Alpine massifs above low level haze . Credit: Hans Volkert (distributed via

The forward scattering of sunlight, which is caused by a large number of aerosol particles (moist haze) in Alpine valleys, gives the mountain massifs a rather plastic appearance. The hazy area in the foreground lies above the Koenigsee lake; behind it the Watzmann, Hochkalter, Loferer Steinberge and Wilder Kaiser massifs loom up behind one other to the right of the centre line. Behind them is the wide Inn valley, which extends right across the picture.

A lava layer cake flowing . Credit: Timothée Duguet (distributed via

Check out a post from back in May to discover how layers of alternating black lavas and red soils built up to form a giant ‘mille feuilles’ cake at Hengifoss, Iceland’s third-highest waterfall.

Sediment makes the colour . Credit: Eva P.S. Eibl (distributed via

Earth is spectacularly beautiful, especially when seen from a bird’s eye view. This image, of a sweeping pattern made by a river in Iceland is testimony to it. Follow the link to learn more about river Leirá which drains sediment-loaded glacial water from the Myrdalsjökull glacier in Iceland.

Movement of ancient sand . Credit: Elizaveta Kovaleva (distributed via

Snippets of our planet’s ancient past are frozen in rocks around the world. By studying the information locked in formations across the globe, geoscientist unpick the history of Earth. The layers in one of the winning images of the 2017 photo contest may seem abstract to the untrained eye, but Elizaveta Kovaleva (a researcher at the University of the Free State in South Africa) describes how they reveal the secrets of ancient winds and past deserts in a blog post we published in November.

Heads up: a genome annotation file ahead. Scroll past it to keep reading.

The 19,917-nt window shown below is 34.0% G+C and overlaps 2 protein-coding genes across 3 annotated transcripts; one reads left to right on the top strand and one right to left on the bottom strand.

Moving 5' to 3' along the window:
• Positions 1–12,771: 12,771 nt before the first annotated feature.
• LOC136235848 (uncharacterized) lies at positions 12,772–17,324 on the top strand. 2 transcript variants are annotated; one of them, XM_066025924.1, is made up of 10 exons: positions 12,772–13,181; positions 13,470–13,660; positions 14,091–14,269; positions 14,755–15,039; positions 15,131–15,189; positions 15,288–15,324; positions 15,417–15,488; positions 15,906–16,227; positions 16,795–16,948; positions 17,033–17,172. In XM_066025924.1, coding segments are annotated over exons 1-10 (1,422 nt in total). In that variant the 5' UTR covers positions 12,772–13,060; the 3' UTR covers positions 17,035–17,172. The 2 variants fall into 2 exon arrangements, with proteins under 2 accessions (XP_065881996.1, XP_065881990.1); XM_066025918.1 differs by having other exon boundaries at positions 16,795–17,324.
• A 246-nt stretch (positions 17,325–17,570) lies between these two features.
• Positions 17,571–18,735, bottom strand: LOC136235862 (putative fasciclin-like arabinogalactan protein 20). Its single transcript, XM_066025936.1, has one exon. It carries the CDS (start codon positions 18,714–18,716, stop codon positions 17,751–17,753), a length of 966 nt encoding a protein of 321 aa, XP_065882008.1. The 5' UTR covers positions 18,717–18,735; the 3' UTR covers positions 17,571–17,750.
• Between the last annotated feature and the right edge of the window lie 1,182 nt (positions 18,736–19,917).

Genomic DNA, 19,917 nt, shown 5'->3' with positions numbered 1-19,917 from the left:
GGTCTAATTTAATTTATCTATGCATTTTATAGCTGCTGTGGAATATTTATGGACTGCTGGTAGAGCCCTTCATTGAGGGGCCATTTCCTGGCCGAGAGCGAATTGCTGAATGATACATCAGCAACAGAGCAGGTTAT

View of the Tuva River and central mountain range
. Credit: Lisa-Marie Shillito (distributed via

Initially, this photo may seem like any other tropical paradise: lush forests line a meandering river, but there is much more to the forests in the foreground than first meets the eye.

On the way back from Antarctica. Credit: Baptiste Gombert (distributed via

Our December 2017 header image – On the way back from Antarctica, by Baptiste Gombert – celebrated #AntarcticaDay.

Angular unconformity. Credit: André Cortesão (distributed via

It is not unusual to observe abrupt contacts between two, seemingly, contiguous rock layers, such as the one seen above. This type of contact is called an unconformity and marks two very distinct times periods, where the rocks formed under very different conditions.

Find a new way . Credit: Stefan Winkler (distributed via

Stephan Winkler’s 2017 Imaggeo Photo Contest finalist photo showcases an unusual weather phenomenon…find out more about this process in the post from last year.